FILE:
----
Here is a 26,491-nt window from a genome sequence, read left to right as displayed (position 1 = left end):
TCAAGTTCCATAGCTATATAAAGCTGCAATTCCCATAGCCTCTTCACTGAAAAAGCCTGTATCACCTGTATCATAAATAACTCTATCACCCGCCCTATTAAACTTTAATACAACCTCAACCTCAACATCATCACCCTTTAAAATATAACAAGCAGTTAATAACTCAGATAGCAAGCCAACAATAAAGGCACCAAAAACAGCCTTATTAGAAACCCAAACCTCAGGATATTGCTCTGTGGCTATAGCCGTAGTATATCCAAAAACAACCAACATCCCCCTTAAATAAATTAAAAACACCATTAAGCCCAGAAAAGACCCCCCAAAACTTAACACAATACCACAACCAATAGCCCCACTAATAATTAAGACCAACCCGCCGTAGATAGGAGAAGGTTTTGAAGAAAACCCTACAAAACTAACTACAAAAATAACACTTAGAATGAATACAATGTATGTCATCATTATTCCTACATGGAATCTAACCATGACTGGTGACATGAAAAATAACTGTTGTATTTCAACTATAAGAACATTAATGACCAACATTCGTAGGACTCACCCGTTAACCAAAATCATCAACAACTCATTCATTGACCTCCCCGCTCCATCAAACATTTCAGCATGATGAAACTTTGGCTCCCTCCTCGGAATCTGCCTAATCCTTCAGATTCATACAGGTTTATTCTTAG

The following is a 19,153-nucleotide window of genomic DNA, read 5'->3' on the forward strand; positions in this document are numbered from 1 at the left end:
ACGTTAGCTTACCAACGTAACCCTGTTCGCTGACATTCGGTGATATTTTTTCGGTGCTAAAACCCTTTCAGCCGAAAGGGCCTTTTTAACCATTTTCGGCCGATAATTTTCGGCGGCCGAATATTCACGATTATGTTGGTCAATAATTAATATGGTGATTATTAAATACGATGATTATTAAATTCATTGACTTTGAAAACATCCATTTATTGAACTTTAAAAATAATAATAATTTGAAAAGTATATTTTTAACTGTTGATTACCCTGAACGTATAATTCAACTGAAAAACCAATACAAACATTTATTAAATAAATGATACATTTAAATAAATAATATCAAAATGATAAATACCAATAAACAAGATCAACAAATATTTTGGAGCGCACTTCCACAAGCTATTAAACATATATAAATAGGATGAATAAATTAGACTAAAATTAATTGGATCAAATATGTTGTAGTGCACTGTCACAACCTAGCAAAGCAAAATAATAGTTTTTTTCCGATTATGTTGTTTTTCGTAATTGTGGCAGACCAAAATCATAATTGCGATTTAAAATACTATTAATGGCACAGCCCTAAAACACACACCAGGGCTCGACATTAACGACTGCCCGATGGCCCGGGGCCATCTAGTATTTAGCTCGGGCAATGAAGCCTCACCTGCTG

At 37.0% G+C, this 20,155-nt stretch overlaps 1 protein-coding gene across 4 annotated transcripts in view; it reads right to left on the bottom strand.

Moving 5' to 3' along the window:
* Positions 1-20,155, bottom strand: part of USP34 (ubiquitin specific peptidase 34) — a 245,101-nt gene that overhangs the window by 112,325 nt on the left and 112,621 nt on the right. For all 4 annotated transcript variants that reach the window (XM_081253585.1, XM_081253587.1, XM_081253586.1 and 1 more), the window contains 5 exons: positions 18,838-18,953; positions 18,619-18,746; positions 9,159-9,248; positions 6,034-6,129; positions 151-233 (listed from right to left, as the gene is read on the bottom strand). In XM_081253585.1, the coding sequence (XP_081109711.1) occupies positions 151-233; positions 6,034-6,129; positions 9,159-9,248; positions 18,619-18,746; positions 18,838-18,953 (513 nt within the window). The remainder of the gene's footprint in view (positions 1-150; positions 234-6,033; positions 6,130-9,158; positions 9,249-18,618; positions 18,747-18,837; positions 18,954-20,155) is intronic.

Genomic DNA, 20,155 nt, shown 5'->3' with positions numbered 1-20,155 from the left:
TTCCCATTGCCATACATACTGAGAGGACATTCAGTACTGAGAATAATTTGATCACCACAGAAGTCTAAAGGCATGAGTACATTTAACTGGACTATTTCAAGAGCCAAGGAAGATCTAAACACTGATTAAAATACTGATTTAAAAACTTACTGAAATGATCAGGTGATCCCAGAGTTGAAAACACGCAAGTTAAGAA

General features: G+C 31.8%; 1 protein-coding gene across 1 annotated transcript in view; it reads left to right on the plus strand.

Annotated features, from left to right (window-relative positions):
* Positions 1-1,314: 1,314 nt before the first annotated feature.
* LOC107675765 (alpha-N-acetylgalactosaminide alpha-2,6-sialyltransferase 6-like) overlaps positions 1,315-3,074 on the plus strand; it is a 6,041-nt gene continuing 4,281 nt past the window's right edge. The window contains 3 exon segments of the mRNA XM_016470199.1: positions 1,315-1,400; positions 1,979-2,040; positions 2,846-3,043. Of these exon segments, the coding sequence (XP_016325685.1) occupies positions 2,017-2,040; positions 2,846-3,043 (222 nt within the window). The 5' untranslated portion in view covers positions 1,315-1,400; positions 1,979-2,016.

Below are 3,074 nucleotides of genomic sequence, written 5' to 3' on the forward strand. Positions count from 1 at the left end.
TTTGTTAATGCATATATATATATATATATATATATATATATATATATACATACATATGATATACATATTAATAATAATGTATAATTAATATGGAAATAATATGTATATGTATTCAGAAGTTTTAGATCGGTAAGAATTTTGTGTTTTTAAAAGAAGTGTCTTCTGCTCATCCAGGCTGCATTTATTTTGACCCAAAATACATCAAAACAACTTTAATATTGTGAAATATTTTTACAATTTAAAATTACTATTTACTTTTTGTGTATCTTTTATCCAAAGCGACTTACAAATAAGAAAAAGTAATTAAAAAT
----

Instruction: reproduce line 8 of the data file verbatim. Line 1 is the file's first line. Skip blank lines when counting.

Genomic DNA, 20,155 nt, shown 5'->3' with positions numbered 1-20,155 from the left: